Reconsidering disaster resilience: a nonlinear systems paradigm in agricultural communities in Southern Africa

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Peer-Reviewed Research
  • SDG 13
  • SDG 11
  • Abstract:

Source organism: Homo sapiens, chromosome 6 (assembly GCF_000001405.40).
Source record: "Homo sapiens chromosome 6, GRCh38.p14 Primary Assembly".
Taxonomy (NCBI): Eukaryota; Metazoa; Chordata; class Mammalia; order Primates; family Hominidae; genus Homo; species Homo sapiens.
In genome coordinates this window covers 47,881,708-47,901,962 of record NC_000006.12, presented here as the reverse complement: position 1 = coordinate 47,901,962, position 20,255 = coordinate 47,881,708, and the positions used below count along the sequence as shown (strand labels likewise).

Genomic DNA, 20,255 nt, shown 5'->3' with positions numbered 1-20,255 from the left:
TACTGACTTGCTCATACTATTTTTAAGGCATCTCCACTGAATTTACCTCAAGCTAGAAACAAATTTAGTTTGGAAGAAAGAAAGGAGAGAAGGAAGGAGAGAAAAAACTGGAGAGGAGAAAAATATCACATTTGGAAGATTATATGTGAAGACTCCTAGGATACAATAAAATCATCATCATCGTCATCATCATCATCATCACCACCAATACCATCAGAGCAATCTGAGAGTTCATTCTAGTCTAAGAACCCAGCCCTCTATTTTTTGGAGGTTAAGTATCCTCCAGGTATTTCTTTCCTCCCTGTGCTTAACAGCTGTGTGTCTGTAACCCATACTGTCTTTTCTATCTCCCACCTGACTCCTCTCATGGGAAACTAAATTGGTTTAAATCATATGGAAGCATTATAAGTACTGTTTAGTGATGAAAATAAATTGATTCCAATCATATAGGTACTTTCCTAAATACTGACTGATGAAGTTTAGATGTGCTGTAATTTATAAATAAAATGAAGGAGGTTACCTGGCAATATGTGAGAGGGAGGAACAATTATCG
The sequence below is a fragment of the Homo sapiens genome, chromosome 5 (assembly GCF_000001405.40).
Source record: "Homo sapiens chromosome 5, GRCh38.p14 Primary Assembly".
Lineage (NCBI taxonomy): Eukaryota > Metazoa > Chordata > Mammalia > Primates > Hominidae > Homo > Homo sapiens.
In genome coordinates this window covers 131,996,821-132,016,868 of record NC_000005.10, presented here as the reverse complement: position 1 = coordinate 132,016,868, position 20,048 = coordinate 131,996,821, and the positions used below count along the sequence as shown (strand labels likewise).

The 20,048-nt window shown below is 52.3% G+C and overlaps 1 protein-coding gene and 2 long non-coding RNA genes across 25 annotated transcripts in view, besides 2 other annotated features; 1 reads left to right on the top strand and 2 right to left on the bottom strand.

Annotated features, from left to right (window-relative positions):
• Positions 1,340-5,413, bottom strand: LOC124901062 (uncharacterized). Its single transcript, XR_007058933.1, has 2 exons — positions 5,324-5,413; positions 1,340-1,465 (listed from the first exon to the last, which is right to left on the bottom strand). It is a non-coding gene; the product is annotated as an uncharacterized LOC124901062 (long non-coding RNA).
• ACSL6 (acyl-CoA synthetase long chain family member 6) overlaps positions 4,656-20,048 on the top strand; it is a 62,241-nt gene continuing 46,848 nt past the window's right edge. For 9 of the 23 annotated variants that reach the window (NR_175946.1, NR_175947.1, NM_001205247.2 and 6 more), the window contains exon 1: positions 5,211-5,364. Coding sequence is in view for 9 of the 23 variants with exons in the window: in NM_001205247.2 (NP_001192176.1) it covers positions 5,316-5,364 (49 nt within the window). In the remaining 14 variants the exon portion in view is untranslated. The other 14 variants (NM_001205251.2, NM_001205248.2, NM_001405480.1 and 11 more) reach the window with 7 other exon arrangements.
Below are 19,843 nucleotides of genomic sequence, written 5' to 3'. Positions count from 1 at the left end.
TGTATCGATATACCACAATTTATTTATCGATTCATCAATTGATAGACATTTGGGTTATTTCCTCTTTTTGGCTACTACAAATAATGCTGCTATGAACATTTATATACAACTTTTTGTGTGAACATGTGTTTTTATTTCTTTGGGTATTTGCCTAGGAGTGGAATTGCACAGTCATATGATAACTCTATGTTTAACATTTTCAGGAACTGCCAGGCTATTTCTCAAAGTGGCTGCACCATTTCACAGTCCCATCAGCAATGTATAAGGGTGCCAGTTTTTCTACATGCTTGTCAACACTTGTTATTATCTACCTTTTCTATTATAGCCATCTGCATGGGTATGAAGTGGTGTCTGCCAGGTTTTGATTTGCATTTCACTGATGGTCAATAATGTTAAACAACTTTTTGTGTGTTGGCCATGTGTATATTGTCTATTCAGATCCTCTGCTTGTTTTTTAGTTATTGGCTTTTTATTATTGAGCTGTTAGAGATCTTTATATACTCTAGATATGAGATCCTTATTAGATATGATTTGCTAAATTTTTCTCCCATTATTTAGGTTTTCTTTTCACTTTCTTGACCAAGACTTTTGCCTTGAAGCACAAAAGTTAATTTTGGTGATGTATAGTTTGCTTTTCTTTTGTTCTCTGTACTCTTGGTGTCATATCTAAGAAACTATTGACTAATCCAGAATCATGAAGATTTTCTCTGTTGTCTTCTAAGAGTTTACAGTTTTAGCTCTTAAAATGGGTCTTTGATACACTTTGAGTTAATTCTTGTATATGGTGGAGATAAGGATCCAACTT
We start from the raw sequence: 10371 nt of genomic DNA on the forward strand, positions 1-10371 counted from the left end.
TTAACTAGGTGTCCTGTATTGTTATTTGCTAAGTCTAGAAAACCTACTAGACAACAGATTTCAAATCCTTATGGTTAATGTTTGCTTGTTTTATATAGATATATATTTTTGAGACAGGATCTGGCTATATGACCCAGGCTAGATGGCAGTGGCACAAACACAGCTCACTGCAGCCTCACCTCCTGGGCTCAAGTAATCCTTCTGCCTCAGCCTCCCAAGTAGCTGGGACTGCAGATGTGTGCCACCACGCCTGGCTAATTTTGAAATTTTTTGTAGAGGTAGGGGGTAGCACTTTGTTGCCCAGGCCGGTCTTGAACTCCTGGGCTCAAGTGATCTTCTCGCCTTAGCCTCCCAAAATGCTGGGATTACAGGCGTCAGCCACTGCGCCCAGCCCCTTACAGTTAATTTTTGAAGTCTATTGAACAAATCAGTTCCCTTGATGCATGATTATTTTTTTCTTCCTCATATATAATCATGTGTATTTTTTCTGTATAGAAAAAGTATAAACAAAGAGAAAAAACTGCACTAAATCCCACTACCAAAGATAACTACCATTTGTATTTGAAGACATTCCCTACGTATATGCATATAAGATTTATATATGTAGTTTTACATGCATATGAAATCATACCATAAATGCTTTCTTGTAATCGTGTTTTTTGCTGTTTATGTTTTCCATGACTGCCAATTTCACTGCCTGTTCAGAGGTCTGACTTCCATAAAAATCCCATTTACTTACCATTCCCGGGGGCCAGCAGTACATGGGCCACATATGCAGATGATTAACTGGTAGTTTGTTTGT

Disasters continue to have a dramatic impact on lives, livelihoods and environments communities depend on. In response to these losses, the global community has developed various theories, assessment methodologies and policies aimed at reducing global losses. A contemporary outcome of these interventions is to build the disaster resilience. However, despite the disaster resilience-building endeavours espoused by policies, theories and methodologies, very little progress is being made in reducing disaster losses. This paper argues that a possible reason behind the limitations of current resilience-building policies and methodologies could be that most of these policies are based a mechanistic scientific paradigm that places an emphasis on system components that are perceived to build resilience and not the function of systems as a whole. This often leads to resilience-building initiatives that are based on a ‘one-size-fits-all’ approach. This paper argues for the use of a complex adaptive systems approach to building resilience. This approach argues that contextual factors within different social systems will have a nonlinear affect on disaster resilience-building efforts. Therefore, it is crucial to move away from ‘one-size-fits-all’ approaches to more flexible approaches to building resilience. These hypotheses are tested by means of a correlation statistical analysis of agricultural communities in Southern Africa. Results of this analysis indicate that unique resilience profiles are evident in almost all of the communities studied. This indicates that resilience is not the same for everybody, and that resilience-building endeavours should be flexible enough to be adapted for different contexts